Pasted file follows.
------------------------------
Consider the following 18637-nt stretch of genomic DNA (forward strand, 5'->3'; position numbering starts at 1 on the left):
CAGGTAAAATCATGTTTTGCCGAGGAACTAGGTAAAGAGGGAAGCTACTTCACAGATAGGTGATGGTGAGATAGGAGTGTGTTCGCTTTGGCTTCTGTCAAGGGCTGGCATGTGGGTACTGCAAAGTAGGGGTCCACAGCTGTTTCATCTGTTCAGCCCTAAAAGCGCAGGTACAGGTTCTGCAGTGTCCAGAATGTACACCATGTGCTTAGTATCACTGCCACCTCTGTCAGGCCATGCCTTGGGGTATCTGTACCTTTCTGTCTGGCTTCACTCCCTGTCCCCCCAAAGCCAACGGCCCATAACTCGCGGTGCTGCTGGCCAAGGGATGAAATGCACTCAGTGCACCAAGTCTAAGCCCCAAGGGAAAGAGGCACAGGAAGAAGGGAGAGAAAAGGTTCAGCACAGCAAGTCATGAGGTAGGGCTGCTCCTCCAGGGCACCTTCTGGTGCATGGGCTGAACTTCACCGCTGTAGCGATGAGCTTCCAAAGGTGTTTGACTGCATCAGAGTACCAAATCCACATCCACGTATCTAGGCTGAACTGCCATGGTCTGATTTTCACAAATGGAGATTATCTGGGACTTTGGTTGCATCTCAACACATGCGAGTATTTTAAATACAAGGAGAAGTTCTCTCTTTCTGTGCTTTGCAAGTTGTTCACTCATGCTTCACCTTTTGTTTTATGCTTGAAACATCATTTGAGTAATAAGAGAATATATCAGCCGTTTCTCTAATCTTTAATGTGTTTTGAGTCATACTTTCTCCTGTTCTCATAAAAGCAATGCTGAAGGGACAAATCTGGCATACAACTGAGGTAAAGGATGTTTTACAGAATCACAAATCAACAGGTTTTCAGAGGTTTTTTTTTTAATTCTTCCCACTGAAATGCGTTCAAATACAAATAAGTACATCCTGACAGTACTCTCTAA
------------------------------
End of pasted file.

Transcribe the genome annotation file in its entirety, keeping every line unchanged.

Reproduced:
Consider the following 18637-nt stretch of genomic DNA (forward strand, 5'->3'; position numbering starts at 1 on the left):
CAGGTAAAATCATGTTTTGCCGAGGAACTAGGTAAAGAGGGAAGCTACTTCACAGATAGGTGATGGTGAGATAGGAGTGTGTTCGCTTTGGCTTCTGTCAAGGGCTGGCATGTGGGTACTGCAAAGTAGGGGTCCACAGCTGTTTCATCTGTTCAGCCCTAAAAGCGCAGGTACAGGTTCTGCAGTGTCCAGAATGTACACCATGTGCTTAGTATCACTGCCACCTCTGTCAGGCCATGCCTTGGGGTATCTGTACCTTTCTGTCTGGCTTCACTCCCTGTCCCCCCAAAGCCAACGGCCCATAACTCGCGGTGCTGCTGGCCAAGGGATGAAATGCACTCAGTGCACCAAGTCTAAGCCCCAAGGGAAAGAGGCACAGGAAGAAGGGAGAGAAAAGGTTCAGCACAGCAAGTCATGAGGTAGGGCTGCTCCTCCAGGGCACCTTCTGGTGCATGGGCTGAACTTCACCGCTGTAGCGATGAGCTTCCAAAGGTGTTTGACTGCATCAGAGTACCAAATCCACATCCACGTATCTAGGCTGAACTGCCATGGTCTGATTTTCACAAATGGAGATTATCTGGGACTTTGGTTGCATCTCAACACATGCGAGTATTTTAAATACAAGGAGAAGTTCTCTCTTTCTGTGCTTTGCAAGTTGTTCACTCATGCTTCACCTTTTGTTTTATGCTTGAAACATCATTTGAGTAATAAGAGAATATATCAGCCGTTTCTCTAATCTTTAATGTGTTTTGAGTCATACTTTCTCCTGTTCTCATAAAAGCAATGCTGAAGGGACAAATCTGGCATACAACTGAGGTAAAGGATGTTTTACAGAATCACAAATCAACAGGTTTTCAGAGGTTTTTTTTTTAATTCTTCCCACTGAAATGCGTTCAAATACAAATAAGTACATCCTGACAGTACTCTCTAA